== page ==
American Planning Association Names Sag Harbor’s Main Street One Of Country’s 10 Greatest Streets

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From the American Hotel and Schiavoni’s Market to the John Jermain Memorial Library and the Whaling Museum, Main Street in Sag Harbor has rightfully established itself as the epicenter of the village, stretching from the intersection of Jermain Avenue and Brick Kiln Road all the way to the Long Wharf marina.

Lined with historic homes, picturesque trees and plentiful mom-and-pop shops, Sag Harbor’s Main Street exemplifies the quaintness of a small New England village in the midst of one of the wealthiest regions in the nation. It not only boasts a bustling business district but also a place on the National Register of Historic Places.

All of that, and more, has earned the street a spot on the American Planning Association’s list of 10 Great Streets in America.

Compiled every year in time for National Community Planning Month in October, the APA’s 10 Great Streets list is part of the association’s Great Places flagship program, which celebrates the character, quality and planning of areas all over the United States. The APA receives hundreds of recommendations from people throughout the country about which neighborhoods and public spaces, in addition to streets, it should honor.

Main Street is in the company of many other famed streets on this year’s list, including Broadway in Manhattan and Pennsylvania Avenue in Washington, D.C.

According to Sag Harbor Village Clerk Beth Kamper, the APA nominated Main Street for the designation.

Roberta Rewers, an APA spokesperson, said the association takes into account the geography, demographics, setting and historical connection of each street when deciding which of the hundreds of contenders will receive a Great Streets designation. Sag Harbor’s Main Street, she said, still showcases the last vestiges of the whaling industry while housing many of its family-owned businesses in preserved historical buildings. The APA described Main Street as “a nine-block, cosmopolitan meeting place for village officials, business owners, residents and visitors going to work, doing errands, shopping, getting coffee, eating or simply people-watching.”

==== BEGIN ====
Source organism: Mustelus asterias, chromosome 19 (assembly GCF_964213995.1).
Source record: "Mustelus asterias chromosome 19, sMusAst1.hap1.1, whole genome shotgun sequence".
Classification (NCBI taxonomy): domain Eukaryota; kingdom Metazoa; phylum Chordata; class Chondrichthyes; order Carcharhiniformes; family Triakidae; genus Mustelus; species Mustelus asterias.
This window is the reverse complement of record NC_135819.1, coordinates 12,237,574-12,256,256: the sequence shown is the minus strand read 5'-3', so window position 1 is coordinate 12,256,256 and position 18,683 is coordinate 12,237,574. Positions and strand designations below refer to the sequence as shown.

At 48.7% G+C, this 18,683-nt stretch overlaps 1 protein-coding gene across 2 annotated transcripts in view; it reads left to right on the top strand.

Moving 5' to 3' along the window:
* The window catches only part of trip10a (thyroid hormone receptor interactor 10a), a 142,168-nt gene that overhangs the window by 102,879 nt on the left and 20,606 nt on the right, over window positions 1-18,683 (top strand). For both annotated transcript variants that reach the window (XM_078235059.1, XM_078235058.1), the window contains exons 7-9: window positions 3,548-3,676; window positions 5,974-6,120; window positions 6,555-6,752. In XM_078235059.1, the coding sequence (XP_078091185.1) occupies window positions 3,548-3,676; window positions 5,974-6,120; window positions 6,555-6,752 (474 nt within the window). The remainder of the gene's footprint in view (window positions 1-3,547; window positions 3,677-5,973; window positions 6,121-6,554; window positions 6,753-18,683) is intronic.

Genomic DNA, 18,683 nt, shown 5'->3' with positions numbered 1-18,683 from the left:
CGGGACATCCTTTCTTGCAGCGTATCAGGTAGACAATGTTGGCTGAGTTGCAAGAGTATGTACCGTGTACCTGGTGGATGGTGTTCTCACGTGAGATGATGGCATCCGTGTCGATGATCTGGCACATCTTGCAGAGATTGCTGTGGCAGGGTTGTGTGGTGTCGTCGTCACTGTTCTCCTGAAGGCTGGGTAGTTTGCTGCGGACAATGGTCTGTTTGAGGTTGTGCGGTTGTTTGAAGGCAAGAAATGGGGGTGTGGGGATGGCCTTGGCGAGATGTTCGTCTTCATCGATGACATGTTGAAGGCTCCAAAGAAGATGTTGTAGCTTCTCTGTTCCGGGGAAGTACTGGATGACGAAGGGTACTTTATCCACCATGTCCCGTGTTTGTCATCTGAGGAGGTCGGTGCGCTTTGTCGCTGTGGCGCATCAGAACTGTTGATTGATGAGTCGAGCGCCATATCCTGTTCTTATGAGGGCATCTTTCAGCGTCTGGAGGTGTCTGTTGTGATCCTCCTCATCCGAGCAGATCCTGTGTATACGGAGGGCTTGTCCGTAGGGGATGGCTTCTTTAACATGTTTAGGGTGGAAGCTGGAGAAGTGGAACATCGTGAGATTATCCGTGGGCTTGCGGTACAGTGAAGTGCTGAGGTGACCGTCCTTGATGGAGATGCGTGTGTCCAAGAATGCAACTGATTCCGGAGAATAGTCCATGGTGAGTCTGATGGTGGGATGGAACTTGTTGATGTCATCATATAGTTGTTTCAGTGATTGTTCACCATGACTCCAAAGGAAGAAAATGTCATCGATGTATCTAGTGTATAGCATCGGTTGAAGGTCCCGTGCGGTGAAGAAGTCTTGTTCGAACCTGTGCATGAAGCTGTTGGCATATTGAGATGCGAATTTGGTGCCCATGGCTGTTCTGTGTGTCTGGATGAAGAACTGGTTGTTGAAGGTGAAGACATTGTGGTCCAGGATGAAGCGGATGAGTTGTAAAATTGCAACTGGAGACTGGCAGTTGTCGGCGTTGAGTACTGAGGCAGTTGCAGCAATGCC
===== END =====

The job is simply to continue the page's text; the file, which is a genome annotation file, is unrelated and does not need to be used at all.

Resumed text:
“It’s really vital and important to the community as a whole,” Ms. Rewers said of the APA’s designation, adding that the recognition could boost Sag Harbor’s tourist industry.

“It’s important for main streets to be recognized by national organizations. It brings the awareness of main streets to people,” she continued.

Sag Harbor Mayor Brian Gilbride said he was excited to hear the news of Main Street’s new designation, and that the proclamation the village will receive from the APA will be on display at the Municipal Building.

He added that the honor would not have been possible without all of the previous mayors, elected officials, business owners and chambers of commerce that have shaped that part of the village into what it is today.

“I’m very proud for Sag Harbor. This is a credit to a lot of people. I feel very fortunate that I happen to be mayor at the time,” Mr. Gilbride said. “On behalf of the planning group that took the time to look at this and get us in the running, it’s a great accomplishment. It’s really a great testament to Sag Harbor. It is a special place.”

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